Recognising and understanding biodiversity patterns on different spatial scales
BIOTA West is tackling its scientific problems on very different spatial scales . from the subcontinental to the regional, to the landscape and the more or less fine-grained local level. During the first three years (the preparatory phase that shall also serve the capacity building of our counterparts and also that in our own working groups) we strive among others
- to find patterns of biodiversity on the mentioned different spatial scales,
- to correlate these with other variables (e.g. climatic, edaphic, orographic, structural, temporal) and
- to observe short-term processes that influence biodiversity patterns and dynamical processes.
Already on the basis of such correlational data some modelling and upskaling on larger areas, that can only very punctually be checked by ground truthing, is possible. This holds especially true when considering what in some instances older data (e.g. former floristic inventories . see the Biomaps project . W03) and remote sensing are offering us as additional information. However, to eventually understand the true cause-effect relationship, which is always one of our final goals, experimental analyses are required (wherever principally possible and also within some always given practical limitations feasible). Such analyses have usually to be confined to small, exemplary spatial and temporal sectors of the systems and yet are very time-consuming until one is to reach really conclusive results. Therefore such studies could only be commenced and they will take their time and will certainly have to be extended far into the main phase of BIOLOG.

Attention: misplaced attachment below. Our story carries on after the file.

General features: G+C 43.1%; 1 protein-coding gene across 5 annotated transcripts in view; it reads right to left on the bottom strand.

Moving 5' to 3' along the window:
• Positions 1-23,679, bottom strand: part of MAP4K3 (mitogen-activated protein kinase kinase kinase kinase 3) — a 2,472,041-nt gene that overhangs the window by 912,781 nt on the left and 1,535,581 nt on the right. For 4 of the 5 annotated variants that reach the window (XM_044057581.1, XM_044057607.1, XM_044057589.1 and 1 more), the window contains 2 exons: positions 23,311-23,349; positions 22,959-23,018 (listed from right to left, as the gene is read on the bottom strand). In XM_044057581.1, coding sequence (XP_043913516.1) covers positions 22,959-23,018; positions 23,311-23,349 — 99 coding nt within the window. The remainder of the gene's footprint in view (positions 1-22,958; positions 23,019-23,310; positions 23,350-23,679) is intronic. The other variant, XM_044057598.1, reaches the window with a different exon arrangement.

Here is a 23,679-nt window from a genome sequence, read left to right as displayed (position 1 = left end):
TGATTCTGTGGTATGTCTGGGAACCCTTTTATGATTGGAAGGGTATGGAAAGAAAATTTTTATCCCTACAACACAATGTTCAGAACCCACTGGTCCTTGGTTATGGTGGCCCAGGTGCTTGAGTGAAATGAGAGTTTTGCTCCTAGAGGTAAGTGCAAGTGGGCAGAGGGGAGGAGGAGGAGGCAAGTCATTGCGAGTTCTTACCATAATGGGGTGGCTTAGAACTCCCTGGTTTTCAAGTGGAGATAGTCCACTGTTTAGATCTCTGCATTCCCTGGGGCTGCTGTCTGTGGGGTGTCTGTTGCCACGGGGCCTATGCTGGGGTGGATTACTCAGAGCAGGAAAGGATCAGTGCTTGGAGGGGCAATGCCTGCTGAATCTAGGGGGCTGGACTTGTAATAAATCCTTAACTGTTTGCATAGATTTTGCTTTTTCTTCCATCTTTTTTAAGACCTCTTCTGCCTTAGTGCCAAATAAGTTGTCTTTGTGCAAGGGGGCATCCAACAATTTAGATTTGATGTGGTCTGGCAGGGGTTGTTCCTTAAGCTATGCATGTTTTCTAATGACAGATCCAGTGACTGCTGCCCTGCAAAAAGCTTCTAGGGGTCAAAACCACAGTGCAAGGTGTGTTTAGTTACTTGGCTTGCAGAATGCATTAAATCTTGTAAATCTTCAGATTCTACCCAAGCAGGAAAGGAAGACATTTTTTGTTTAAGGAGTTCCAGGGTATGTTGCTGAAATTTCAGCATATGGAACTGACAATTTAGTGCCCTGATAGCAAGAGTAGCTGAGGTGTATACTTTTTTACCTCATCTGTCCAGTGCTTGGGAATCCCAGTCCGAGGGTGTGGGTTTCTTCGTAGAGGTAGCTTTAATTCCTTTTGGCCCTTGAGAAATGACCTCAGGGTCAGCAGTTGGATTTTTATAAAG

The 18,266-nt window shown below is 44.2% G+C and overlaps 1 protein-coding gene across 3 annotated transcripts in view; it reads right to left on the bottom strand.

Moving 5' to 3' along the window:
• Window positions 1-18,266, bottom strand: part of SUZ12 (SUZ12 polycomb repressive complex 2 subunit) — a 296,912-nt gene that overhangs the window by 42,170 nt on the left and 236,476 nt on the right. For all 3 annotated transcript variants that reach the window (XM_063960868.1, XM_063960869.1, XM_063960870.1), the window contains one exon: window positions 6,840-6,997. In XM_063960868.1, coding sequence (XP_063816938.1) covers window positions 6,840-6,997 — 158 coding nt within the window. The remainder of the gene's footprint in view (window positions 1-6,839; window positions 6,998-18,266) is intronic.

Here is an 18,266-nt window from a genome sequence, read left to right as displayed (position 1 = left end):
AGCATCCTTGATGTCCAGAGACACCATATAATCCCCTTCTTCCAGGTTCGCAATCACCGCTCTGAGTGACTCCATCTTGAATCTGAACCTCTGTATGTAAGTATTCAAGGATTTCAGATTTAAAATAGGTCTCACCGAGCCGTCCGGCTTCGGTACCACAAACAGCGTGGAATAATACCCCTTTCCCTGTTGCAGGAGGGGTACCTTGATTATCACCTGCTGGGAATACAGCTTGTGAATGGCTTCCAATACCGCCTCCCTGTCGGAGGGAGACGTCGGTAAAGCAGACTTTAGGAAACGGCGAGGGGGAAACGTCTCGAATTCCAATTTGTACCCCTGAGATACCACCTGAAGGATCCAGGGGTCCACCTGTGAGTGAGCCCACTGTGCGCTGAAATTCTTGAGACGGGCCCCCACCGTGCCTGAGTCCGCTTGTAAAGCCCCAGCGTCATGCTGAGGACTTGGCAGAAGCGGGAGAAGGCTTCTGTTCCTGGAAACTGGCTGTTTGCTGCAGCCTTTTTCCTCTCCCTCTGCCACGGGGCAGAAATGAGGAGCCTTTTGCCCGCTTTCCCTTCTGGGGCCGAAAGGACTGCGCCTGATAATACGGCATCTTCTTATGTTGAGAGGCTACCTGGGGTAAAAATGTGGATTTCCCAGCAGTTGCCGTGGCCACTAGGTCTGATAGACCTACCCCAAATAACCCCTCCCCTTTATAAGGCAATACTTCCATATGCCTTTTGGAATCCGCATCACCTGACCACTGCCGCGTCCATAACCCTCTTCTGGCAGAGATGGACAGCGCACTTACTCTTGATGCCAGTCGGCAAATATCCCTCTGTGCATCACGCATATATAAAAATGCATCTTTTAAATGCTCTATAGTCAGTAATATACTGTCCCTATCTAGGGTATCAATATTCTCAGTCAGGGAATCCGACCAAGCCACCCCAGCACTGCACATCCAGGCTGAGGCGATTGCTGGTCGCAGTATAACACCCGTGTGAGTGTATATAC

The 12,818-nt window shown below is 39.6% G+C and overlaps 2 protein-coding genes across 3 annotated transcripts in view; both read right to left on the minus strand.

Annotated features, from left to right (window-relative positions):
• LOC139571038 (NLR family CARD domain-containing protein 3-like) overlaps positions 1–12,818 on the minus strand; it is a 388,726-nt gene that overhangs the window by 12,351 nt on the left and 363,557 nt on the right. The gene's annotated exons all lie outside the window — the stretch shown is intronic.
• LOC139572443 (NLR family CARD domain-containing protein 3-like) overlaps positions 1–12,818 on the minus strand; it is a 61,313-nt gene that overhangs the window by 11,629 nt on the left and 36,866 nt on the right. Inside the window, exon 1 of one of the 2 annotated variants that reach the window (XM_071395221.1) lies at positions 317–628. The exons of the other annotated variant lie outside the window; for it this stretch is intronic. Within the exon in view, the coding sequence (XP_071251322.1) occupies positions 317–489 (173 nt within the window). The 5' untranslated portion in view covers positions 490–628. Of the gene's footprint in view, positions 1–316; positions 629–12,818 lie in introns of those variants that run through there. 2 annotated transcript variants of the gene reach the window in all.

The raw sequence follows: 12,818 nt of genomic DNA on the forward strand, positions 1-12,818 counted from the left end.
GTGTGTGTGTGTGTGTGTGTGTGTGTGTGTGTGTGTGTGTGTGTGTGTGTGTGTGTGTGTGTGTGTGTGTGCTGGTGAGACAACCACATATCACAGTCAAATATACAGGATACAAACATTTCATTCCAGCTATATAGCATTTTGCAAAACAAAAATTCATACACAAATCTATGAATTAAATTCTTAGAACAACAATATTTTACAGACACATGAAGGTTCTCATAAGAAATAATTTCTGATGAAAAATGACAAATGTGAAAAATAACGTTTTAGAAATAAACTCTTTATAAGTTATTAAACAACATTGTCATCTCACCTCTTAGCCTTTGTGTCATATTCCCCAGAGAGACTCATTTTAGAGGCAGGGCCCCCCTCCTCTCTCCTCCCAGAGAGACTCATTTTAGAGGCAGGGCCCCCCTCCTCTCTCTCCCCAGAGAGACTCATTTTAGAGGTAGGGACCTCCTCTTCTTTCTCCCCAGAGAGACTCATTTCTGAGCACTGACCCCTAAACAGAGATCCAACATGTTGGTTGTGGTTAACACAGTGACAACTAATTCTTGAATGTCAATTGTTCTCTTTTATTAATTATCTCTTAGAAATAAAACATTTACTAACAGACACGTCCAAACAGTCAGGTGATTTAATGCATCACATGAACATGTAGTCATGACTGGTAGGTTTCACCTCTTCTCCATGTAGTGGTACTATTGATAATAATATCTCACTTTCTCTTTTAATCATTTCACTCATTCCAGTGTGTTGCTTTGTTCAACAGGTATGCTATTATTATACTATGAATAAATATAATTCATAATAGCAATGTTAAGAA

Achievements up to date
The project BIOTA West started in January 2001. Initially, however, most subprojects needed quite some time for the practical preparations, for forming or modifying their institutional links, establishing their infrastructure, etc., etc. In the meanwhile this phase has generally been completed in all 10 projects. Several subprojects have already starlet with their scientific work some months ago. The hitherto achieved results within all these subprojects are mentioned in the subsequently following short summaries . due to the very limited space, however, often only very sketchily.